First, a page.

Luckily, there are ways to handle invasive species. The best way is to prevent them from entering delicate ecosystems that they don’t belong to. For humans, that means being more careful when transporting food and supplies over long distances. It means finding new owners for exotic animals when you no longer want or can care for them—don’t just release them into the wild!

There are also ways to reduce invasive species numbers. For instance, many places around Florida and the Caribbean offer cash prizes for lionfish through spear-hunting competitions. Or you can encourage local chefs and restaurants to serve invasive species on the menu. The National Aquarium in Baltimore, Maryland frequently serves invasive fish in their diner.

I’ve eaten lionfish, and it’s pretty tasty! Mine was served Jamaican style, featuring a lot of spices that I wasn’t used to, but if prepared properly, it’s a great fish to eat. I’ve also had invasive catfish that was found in our local waters, and it didn’t taste that different from the native catfish, just maybe a little sweeter. So there are all kinds of ways to deal with invasive species, but it’s up to us to keep them in check!

More information:
https://www.britannica.com/science/invasive-species
https://www.nwf.org/Educational-Resources/Wildlife-Guide/Threats-to-Wildlife/Invasive-Species
https://www.invasivespeciesinfo.gov/
https://www.livescience.com/64533-lionfish.html

Zebra Mussels

Domain: Eukarya

A colony of zebra mussels (Dreissena polymorpha), living in freshwater. Photo by Dr. Alex Mustard, find more at www.amustard.com

Kingdom: Animalia
Phylum: Mollusca
Class: Bivalvia
Order: Myida
Family: Dreissenidea
Genus: Dreissena
Species: D. polymorpha

Today, we’re going to talk about zebra mussels. We’re not going to talk about zebra muscles like I had originally written down on my blog schedule. Honestly, why would I talk about the muscles of a zebra? They’re not even aquatic!

I know that was a lame introduction. It just doesn’t have enough strength to land a clever opening—maybe it needs more mussels…

Okay, I’ll stop!

Zebra mussels, D. polymorha, are freshwater bivalves native to Eurasia. Bivalves are shelled creatures; specifically mollusks with two shells that close together, like clams and oysters. Zebra mussels are about an inch long and are shaped liked a stretched out “D”. They are named from the black, zigzag patterning on their shells.

Humans can be so creative with their naming schemes.

Zebra mussels have a relatively short life span, between 2‒5 years, reaching reproductive maturity at 2 years of age. Each female can produce up to a million eggs per year, spewing them into the surrounding water and using the currents to transport the eggs.

The reason I’m bring up D. polymorpha is because it is an invasive species in the United States and Canada. The mussels were first discovered in the early 1980s near the Great Lakes and are believed to have been transported by accident in the ballast water of a ship. Since then they have been found in the Great Lakes, the Mississippi and St. Croix rivers, and the Chesapeake Bay.

Why are the zebra mussels bad for these environments? Don’t they help filter the water in their surroundings, and isn’t that a good thing?

In their natural habitat their job as filter feeders is absolutely amazing; in other habitats, it can have devastating effects. In fact, zebra mussels are so efficient as filter feeders that they can clean a body of water of particulates in record time, faster than the native filter feeders. But this is not a good thing.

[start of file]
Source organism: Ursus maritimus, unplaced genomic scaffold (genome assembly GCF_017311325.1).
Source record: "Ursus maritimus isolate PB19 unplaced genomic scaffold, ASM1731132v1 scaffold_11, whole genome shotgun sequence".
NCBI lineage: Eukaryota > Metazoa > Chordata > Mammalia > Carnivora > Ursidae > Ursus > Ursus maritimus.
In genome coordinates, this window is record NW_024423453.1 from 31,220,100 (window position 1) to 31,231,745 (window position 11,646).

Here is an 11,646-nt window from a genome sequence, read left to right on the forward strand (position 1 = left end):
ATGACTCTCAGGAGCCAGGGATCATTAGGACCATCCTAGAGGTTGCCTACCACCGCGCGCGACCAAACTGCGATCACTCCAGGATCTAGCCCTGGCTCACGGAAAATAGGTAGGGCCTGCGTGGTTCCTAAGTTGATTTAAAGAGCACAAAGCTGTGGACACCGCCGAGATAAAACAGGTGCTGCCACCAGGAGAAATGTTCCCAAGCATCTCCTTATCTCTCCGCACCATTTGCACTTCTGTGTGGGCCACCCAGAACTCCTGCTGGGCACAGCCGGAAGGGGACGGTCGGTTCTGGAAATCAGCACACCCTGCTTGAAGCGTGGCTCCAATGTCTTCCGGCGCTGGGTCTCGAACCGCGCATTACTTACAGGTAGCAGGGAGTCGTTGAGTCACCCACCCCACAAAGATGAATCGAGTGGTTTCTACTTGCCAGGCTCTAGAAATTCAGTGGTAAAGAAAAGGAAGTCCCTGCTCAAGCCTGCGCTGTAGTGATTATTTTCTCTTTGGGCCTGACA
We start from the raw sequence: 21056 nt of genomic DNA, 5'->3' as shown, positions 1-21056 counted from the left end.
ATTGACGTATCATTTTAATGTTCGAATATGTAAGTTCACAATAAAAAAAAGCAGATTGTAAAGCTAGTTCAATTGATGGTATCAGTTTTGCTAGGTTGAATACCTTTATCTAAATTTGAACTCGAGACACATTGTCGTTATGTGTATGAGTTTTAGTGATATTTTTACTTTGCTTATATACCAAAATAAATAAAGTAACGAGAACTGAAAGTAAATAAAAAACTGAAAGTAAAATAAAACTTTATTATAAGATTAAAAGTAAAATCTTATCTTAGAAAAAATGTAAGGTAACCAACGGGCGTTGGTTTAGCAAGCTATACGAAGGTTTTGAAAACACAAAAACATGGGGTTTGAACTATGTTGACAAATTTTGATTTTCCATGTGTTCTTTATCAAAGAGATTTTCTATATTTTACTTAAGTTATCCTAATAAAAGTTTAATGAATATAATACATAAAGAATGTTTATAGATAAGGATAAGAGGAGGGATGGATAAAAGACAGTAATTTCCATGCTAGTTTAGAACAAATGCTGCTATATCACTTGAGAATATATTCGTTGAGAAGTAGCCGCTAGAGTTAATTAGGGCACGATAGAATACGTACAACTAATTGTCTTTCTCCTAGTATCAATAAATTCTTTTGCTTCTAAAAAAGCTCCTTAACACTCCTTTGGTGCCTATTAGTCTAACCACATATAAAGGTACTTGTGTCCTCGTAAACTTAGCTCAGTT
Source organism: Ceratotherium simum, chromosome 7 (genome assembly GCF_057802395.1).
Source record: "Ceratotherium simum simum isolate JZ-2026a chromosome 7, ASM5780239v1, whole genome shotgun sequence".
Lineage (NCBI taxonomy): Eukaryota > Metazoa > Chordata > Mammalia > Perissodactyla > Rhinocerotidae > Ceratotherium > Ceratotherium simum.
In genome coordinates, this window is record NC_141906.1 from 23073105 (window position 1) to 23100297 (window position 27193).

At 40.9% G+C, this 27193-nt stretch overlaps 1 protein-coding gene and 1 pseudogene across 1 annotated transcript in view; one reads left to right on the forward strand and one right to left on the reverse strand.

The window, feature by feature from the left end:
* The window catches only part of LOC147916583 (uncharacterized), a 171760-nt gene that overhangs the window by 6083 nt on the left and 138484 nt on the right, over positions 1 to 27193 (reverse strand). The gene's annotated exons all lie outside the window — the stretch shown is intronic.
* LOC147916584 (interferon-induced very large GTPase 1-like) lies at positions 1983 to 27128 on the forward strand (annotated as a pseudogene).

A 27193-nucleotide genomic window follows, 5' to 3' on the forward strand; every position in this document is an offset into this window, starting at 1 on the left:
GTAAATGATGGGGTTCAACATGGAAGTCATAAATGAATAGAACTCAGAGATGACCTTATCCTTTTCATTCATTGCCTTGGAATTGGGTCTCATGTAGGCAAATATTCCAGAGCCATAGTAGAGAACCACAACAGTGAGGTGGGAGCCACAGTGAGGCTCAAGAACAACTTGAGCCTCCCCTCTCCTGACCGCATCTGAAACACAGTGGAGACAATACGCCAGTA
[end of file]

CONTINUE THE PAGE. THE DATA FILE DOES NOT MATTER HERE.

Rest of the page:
The environments that the mussels invade have a special balance that is maintained by the native populations of animals. If you change one aspect of that balance, then it creates a domino effect.

Let’s say that we have an imaginary river, the River Sága, which is home to large, healthy beds of freshwater bivalves called blue purses (not a real bivalve). In this river there are also a few species of fish that go there to spawn and where the juvenile fish live until they’re big enough to move on. One day, an old fisherman dumps water into the River Sága from his boat and unknowingly releases several thousand eggs of the zebra mussel. A couple of years later, the river is no longer the same. The once-healthy beds of blue purses are now completely covered in smaller bivalves, smothering the native species. The water of the river is the clearest it’s ever been, but downstream there are enormous patches of algae, and there are no fish to be seen. What was once a nice fishing spot for man and animal alike is now barren, save for the zebra mussels and the algae.

Zebra mussels, like any invasive species, are horrible for the environments that they infiltrate because they have no natural predators, and they often outcompete the native species. Because zebra mussels are so good at filtering the water, it makes it easier for predators to find their prey in the water, whether it’s a larger fish or a bird hunting the juveniles that have spawned there. And because zebra mussels reproduce so much, they can easily smother their competitors, becoming the dominate species of the environment and changing it for the worse.

Zebra mussels also have an impact on human property. They have been known to block the drainage pipes of factories. They can incapacitate boats by clogging pipes and engines, or even by covering the sides of the boat and making it too heavy to float properly. It can take an absurd amount of money to remove them, and we have to do it often because they regularly come back and are so hard to eliminate.

I wanted to talk about zebra mussels because they have been noticed in the Chesapeake Bay, which is an important part of my life, and because it helps introduce the topic of invasive species. From what I understand, there is not much you can do once the zebra mussels appear, only that we must strive to prevent their spread elsewhere. But this also means that there is a potential opportunity for you, because maybe you can find a way to remove them from their nonnative habitats.

More information can be found:
https://www.chesapeakebay.net/discover/field-guide/entry/zebra_mussel
https://www.tn.gov/twra/fishing/twra-fish-species/zebra-mussel.html
https://www.invasivespeciesinfo.gov/profile/zebra-mussel
https://www.usgs.gov/faqs/what-are-zebra-mussels-and-why-should-we-care-about-them?qt-news_science_products=0#qt-news_science_products
https://www.nps.gov/articles/zebra-mussels.htm